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Misread Faces and the Wrong River Monday

Grant, looking them over with a lively interest, found his glance stayed as it came to one face. Now what had brought the owner of that face to a life of seclusion and self-denial? A round sallow face on a round ill-shaped head, the eyes small, the nose fleshy, the lower lip loose, so that it hung away from his teeth as he repeated the words of the service. All the others in that little chapel had been types that fitted easily into recognized niches in the everyday world: the principal to a bishopric, this one to a neurologist’s waiting-room, this to a depot for unemployed. But where did that last one fit?

There was only one answer. In the dock.


-- Josephine Tey, A Shilling for Candles.

One of these days, I guess, I should go back and read my detectives in the correct order and see what kind of difference it makes. Only The Most Comfortable Man in London has benefited from a completely straightforward chronology. And I'll eventually have read the Ngaio Marshes more or less from the beginning (I suspect it might not matter much; Marsh is remarkably consistient so far). But I've been reading poor Inspector Grant almost completely backwards, like Merlin. A Shilling for Candles is the second of six books featuring Grant, and the fifth that I've read starting with the penultimate (Daughter of Time).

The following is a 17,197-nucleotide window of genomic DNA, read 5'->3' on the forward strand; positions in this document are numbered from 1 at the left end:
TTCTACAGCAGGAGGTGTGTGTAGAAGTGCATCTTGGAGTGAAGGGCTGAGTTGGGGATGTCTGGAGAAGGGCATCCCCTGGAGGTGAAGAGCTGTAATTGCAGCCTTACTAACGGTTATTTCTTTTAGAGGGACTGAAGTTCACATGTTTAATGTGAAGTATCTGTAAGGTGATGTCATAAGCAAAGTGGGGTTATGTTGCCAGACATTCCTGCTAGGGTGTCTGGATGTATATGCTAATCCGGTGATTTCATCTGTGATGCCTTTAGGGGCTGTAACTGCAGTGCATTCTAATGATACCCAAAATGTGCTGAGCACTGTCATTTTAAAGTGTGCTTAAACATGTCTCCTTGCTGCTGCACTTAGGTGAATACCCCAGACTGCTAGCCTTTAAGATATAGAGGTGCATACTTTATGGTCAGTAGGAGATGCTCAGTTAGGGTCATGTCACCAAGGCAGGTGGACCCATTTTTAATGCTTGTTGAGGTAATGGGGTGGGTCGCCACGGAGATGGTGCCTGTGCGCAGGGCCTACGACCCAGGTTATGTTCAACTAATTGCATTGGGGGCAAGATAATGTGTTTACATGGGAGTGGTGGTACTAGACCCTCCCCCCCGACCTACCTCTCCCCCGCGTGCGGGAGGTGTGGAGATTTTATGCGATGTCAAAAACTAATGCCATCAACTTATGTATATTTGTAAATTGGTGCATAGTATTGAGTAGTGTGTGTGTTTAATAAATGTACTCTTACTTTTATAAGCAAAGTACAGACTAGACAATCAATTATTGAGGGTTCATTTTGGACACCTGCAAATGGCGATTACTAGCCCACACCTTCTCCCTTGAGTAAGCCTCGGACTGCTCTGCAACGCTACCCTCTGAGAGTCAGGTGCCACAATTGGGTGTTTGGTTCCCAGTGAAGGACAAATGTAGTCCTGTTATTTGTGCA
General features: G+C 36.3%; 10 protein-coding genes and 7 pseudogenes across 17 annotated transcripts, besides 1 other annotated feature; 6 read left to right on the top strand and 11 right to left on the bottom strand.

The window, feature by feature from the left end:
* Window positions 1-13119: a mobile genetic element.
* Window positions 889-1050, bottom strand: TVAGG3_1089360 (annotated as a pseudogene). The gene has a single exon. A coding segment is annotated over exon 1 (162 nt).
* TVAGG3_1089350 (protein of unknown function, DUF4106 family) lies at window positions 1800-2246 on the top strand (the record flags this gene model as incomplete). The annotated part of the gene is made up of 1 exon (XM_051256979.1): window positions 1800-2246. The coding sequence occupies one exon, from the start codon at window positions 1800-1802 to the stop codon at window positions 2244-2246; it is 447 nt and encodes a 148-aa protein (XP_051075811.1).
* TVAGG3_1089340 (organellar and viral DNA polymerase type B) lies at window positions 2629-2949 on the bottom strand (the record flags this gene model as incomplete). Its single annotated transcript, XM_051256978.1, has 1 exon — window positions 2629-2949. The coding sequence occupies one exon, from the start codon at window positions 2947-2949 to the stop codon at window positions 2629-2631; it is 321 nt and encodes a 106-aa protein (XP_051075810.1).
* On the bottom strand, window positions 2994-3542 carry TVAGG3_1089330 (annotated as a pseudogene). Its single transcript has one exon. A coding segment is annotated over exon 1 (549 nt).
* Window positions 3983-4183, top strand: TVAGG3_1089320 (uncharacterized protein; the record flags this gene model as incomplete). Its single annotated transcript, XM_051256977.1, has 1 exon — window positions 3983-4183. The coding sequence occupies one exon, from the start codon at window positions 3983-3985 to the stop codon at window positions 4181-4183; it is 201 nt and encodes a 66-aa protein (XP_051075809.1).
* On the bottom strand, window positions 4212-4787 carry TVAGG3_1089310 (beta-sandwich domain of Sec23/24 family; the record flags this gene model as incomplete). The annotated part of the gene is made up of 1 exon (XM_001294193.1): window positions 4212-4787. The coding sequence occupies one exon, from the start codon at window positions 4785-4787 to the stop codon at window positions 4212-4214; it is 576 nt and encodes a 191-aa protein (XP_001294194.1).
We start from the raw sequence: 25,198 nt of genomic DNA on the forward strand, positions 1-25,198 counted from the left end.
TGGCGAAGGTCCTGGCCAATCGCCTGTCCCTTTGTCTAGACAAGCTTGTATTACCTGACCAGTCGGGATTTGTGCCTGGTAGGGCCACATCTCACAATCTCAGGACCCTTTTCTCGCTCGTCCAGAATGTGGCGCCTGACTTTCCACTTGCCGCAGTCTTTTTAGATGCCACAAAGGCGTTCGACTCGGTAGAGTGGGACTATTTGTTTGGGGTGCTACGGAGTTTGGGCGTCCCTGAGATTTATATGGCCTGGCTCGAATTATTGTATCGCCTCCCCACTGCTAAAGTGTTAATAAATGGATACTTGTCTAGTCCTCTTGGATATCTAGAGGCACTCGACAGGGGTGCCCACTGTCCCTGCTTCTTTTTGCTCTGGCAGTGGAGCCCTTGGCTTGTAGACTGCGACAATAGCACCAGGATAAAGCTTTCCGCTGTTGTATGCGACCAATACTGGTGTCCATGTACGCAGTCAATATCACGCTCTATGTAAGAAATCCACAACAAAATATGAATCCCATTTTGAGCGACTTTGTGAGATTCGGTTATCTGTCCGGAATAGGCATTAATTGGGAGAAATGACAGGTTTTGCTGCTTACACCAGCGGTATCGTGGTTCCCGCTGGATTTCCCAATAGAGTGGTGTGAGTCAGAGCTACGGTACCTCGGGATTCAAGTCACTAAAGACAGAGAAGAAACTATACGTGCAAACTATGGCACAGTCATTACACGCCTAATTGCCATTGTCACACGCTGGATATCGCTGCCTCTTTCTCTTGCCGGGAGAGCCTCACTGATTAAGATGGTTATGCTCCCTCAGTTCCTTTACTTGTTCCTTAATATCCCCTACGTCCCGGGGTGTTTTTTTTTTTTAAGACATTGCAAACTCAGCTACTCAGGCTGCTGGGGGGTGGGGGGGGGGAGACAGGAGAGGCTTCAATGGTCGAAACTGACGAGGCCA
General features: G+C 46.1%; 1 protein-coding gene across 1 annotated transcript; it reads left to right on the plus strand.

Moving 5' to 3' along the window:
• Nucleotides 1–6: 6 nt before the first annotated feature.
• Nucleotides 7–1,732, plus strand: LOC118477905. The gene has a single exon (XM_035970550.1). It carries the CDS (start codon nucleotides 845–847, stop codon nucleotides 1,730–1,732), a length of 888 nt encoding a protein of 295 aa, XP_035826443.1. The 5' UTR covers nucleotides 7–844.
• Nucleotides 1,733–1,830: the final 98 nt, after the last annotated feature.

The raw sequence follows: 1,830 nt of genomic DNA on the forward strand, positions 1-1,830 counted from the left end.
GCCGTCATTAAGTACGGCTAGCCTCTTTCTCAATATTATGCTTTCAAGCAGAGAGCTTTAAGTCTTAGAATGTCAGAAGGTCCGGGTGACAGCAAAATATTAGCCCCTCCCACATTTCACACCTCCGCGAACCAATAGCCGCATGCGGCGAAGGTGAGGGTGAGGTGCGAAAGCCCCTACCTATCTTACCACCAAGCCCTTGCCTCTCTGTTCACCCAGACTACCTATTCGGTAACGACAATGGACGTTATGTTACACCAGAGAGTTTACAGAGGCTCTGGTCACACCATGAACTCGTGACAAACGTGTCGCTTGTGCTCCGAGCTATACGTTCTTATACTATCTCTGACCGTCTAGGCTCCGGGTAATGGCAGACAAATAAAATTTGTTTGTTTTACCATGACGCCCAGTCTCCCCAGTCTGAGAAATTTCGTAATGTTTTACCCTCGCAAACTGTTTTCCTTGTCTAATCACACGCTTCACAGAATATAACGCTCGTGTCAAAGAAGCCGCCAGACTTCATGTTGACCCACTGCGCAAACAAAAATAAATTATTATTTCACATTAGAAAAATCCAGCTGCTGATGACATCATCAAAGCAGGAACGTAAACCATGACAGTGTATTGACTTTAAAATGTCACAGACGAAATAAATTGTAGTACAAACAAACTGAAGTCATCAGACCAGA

Here his tendency to stare at people's faces and speculate about their personality and history based on their features is just as pronounced as it will be in the end, but it feels like he's wrong more often. His eye-color-based suspicions regarding a young charmer turn out (astonishingly) to be groundless, and while he does eventually discover the murderer (more or less by accident, in classic Grant fashion) the preceding face detection turns out to have been mostly a distraction. The world doesn't align itself with his imagination quite as strongly as it will later.

I'm about halfway through The Floating Admiral, the Detection Club round-robin. It's surprisingly enjoyable so far, though pitted all over with the usual casual and semi-casual racism. The rules of the round robin: Each writer contributes an additional chapter with a clear solution in mind; no writer is allowed to know what the previous writers intended; each writer has to submit his or her solution along with the manuscript (in a sealed envelope, I assume, like in Clue). The solutions are all in an appendix at the end.